2. Take Ownership. The organization you work for is an extension of yourself and taking ownership means going beyond the job description and taking responsibility to ensure that nothing falls through the cracks. At the same time, don’t take on everyone’s problems. Instead, empower others to become problem solvers.
  3. No Excuses. Leadership is difficult and risky personally, and things don’t always work out, but nobody buys excuses. Instead, ask yourself if you had a “do-over” knowing what you know now, would you have done anything different. By adopting a “no excuses” mentality you put your best efforts forward and unleash a lot of creative problem solving.
  4. Define Reality. Whether it’s an established and well-functioning enterprise or a total turn-around, a leader’s job is to first figure out where the organization is at and then help others understand that reality.
  5. Lead With Values. Define and communicate your core values. In an uncertain world, this is where you find certainty.  Shared values are the strongest reasons for people to follow you.

Watch the video

Honor Roll Spotlight: Gary N. Petersen

Gary N. Petersen
Retired President and COO of Minnegasco
Dunwoody Board of Trustees
1990-present

Photo of Gary N. Petersen

Gary N. Petersen

Gary Petersen has always approached his service to Dunwoody College of Technology with a “never say no” philosophy.

For the retired President and Chief Operating Officer of Minnegasco (now Centerpoint Energy) this has translated into 25 years of volunteer service as a member of the Dunwoody Board of Trustees, including two years as Chair and another two years as Treasurer. In addition, Petersen has served on numerous committees and even chaired the Good to Great Capital Campaign, which ran from 2001-2009.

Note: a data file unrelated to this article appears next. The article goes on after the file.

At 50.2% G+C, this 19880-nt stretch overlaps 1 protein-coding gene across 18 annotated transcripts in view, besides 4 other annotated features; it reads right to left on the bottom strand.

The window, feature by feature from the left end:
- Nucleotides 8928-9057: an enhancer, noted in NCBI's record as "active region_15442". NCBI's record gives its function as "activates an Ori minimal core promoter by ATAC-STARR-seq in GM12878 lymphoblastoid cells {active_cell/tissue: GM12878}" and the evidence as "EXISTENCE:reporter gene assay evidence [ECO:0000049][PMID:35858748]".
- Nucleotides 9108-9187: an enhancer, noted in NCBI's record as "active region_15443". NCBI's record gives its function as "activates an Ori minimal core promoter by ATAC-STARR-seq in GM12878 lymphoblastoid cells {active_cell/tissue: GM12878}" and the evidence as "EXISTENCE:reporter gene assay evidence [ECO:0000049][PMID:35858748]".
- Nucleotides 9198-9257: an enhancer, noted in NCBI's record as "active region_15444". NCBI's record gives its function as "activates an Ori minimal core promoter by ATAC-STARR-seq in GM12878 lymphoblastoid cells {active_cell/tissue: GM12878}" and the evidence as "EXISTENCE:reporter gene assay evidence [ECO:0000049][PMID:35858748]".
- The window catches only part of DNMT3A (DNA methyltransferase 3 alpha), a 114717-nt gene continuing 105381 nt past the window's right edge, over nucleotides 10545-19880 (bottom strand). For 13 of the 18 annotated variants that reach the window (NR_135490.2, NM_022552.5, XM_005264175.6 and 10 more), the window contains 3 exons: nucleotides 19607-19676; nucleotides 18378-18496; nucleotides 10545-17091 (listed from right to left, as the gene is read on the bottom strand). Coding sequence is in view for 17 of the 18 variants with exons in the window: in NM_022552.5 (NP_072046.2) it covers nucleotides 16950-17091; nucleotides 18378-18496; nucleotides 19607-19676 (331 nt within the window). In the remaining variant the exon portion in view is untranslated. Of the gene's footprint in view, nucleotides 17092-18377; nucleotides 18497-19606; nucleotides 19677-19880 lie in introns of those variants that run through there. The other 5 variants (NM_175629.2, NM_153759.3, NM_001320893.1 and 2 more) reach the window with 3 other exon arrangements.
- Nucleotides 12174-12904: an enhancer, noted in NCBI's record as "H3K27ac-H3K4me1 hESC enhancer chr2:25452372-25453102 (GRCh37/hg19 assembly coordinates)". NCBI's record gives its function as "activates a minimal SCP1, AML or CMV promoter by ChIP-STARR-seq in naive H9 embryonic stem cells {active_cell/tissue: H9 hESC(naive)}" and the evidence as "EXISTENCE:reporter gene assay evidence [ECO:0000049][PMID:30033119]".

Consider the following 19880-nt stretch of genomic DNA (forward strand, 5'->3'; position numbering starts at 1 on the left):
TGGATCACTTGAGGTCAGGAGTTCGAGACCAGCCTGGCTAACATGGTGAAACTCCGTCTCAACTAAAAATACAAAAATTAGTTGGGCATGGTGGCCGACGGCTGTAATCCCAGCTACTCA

Petersen’s long history with Dunwoody first began in 1990. As the new Chief Operating Officer for Minnegasco, Petersen was proud of the company’s long history of hiring Dunwoody grads.

“Dunwoody has always provided the best technicians,” Petersen said.

So when he was asked to join the Board of Trustees, Petersen was happy to say “yes.”

“When I joined, the Board had so much great experience and leadership,” Petersen said. “It took me a couple of years to figure out how I could contribute.”

Of the 160 individuals who have sat on the Dunwoody College of Technology Board of Trustees over the past 101 years, Petersen has had the pleasure to know and serve with 81 of them.

A Certified Public Accountant, Petersen graduated from Iowa State University with a B.S. degree in Computer Science. His career first began in public accounting, which led to his work with public utilities and then to senior management. His background in finance meant Petersen was a natural fit for the Finance and Audit Committee at Dunwoody.

In addition, Petersen’s leadership experience in the areas of strategic thinking and planning led to his involvement in developing Dunwoody’s formal program evaluation system, which is still used by the Board to this day.

In 1998, Petersen retired from Minnegasco and became an independent consultant. Even after his departure from the utility company, Petersen has remained a valued and active member of the Board of Trustees.

Besides giving of his time and talents, Petersen and his wife Barbara have also donated generously to the College. “There is definitely a joy of giving” Petersen said, adding that his affinity to Dunwoody comes from knowing that there really is a Dunwoody Difference that can be seen in the students and graduates who leave here ready to work from Day 1.

In addition to his volunteer service to Dunwoody, Petersen also served as a Board Member for the YMCA for more than 20 years and held several volunteer roles with his church. In fact, through his involvement with all three organizations, Petersen has been directly involved in eight different capital campaigns.

And when he is not serving on Boards or giving back to his community, Petersen is an avid sports fan who enjoys spending time with his family.

When he looks to the future, Petersen is excited about the direction that Dunwoody is heading, with the addition of more 4-year Bachelor of Science degrees offered through its new School of Engineering.

“We’re on the cusp of taking off in the next 100 years,” Petersen said.

Read more spotlight stories in the 2015 Annual Report.